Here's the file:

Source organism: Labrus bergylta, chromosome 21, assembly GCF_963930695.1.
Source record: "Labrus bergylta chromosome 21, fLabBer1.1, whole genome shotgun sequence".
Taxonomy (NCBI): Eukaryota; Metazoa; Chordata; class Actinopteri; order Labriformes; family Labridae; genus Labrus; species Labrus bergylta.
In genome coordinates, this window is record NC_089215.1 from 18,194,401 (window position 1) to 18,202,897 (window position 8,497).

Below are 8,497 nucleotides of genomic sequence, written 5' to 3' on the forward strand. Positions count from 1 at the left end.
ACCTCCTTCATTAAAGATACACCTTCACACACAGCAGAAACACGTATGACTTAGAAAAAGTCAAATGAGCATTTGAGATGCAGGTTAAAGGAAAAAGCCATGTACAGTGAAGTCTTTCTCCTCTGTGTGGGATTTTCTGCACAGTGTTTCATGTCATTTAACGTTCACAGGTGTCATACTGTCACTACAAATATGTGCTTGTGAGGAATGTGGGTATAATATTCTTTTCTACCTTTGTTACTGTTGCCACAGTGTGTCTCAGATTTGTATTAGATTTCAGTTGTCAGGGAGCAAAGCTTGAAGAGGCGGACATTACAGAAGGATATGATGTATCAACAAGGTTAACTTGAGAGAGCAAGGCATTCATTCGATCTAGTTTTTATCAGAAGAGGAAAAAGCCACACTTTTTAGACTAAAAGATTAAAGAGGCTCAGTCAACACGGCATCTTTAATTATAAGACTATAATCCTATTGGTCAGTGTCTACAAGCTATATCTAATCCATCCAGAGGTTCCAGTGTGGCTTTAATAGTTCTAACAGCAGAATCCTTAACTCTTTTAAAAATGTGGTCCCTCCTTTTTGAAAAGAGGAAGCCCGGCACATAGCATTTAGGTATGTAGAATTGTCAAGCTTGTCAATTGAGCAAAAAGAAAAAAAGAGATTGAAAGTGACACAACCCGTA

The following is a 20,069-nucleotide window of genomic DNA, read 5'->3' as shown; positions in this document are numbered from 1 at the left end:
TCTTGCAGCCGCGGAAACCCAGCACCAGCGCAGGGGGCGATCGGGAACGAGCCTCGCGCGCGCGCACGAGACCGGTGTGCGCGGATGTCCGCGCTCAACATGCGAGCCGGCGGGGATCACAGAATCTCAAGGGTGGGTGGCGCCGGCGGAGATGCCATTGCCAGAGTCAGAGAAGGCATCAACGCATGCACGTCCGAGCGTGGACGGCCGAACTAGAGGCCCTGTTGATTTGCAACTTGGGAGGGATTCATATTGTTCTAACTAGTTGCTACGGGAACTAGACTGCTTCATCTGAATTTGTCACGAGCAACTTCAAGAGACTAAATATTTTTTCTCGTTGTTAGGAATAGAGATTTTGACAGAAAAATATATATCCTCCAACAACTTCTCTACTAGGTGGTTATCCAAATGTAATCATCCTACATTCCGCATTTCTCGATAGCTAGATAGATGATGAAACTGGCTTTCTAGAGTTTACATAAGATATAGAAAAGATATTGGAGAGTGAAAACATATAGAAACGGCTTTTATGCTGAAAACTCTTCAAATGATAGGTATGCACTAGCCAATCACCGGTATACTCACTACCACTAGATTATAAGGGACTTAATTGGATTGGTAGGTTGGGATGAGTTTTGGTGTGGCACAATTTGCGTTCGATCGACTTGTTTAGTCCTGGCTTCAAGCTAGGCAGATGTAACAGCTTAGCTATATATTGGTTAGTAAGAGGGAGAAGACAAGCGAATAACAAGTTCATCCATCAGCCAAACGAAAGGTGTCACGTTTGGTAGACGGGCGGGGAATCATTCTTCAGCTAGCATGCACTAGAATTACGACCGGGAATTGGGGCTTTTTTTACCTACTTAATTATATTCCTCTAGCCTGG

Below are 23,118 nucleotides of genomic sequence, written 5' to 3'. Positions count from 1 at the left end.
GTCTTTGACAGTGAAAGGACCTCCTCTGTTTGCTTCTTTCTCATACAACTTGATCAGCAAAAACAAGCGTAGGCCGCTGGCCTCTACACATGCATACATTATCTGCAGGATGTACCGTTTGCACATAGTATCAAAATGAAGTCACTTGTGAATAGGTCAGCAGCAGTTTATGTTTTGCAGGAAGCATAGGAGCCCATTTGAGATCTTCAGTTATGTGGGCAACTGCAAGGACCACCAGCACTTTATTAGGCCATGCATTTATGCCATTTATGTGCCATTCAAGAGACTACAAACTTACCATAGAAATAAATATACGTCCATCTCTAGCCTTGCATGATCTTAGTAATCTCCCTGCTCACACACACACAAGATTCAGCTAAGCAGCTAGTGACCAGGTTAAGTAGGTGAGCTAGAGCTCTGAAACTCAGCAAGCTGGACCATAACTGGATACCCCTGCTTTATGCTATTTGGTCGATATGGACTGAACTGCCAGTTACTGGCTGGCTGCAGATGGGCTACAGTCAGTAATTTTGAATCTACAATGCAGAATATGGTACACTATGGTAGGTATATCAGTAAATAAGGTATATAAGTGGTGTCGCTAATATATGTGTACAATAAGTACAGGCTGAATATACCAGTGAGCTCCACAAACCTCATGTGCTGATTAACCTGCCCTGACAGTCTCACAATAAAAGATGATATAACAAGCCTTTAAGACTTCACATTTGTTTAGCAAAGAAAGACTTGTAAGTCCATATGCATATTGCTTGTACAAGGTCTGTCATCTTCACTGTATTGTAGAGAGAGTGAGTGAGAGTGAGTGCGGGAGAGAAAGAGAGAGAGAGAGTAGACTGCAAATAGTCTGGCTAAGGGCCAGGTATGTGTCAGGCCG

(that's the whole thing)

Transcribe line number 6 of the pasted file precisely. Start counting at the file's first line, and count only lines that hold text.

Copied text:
ACCTCCTTCATTAAAGATACACCTTCACACACAGCAGAAACACGTATGACTTAGAAAAAGTCAAATGAGCATTTGAGATGCAGGTTAAAGGAAAAAGCCATGTACAGTGAAGTCTTTCTCCTCTGTGTGGGATTTTCTGCACAGTGTTTCATGTCATTTAACGTTCACAGGTGTCATACTGTCACTACAAATATGTGCTTGTGAGGAATGTGGGTATAATATTCTTTTCTACCTTTGTTACTGTTGCCACAGTGTGTCTCAGATTTGTATTAGATTTCAGTTGTCAGGGAGCAAAGCTTGAAGAGGCGGACATTACAGAAGGATATGATGTATCAACAAGGTTAACTTGAGAGAGCAAGGCATTCATTCGATCTAGTTTTTATCAGAAGAGGAAAAAGCCACACTTTTTAGACTAAAAGATTAAAGAGGCTCAGTCAACACGGCATCTTTAATTATAAGACTATAATCCTATTGGTCAGTGTCTACAAGCTATATCTAATCCATCCAGAGGTTCCAGTGTGGCTTTAATAGTTCTAACAGCAGAATCCTTAACTCTTTTAAAAATGTGGTCCCTCCTTTTTGAAAAGAGGAAGCCCGGCACATAGCATTTAGGTATGTAGAATTGTCAAGCTTGTCAATTGAGCAAAAAGAAAAAAAGAGATTGAAAGTGACACAACCCGTA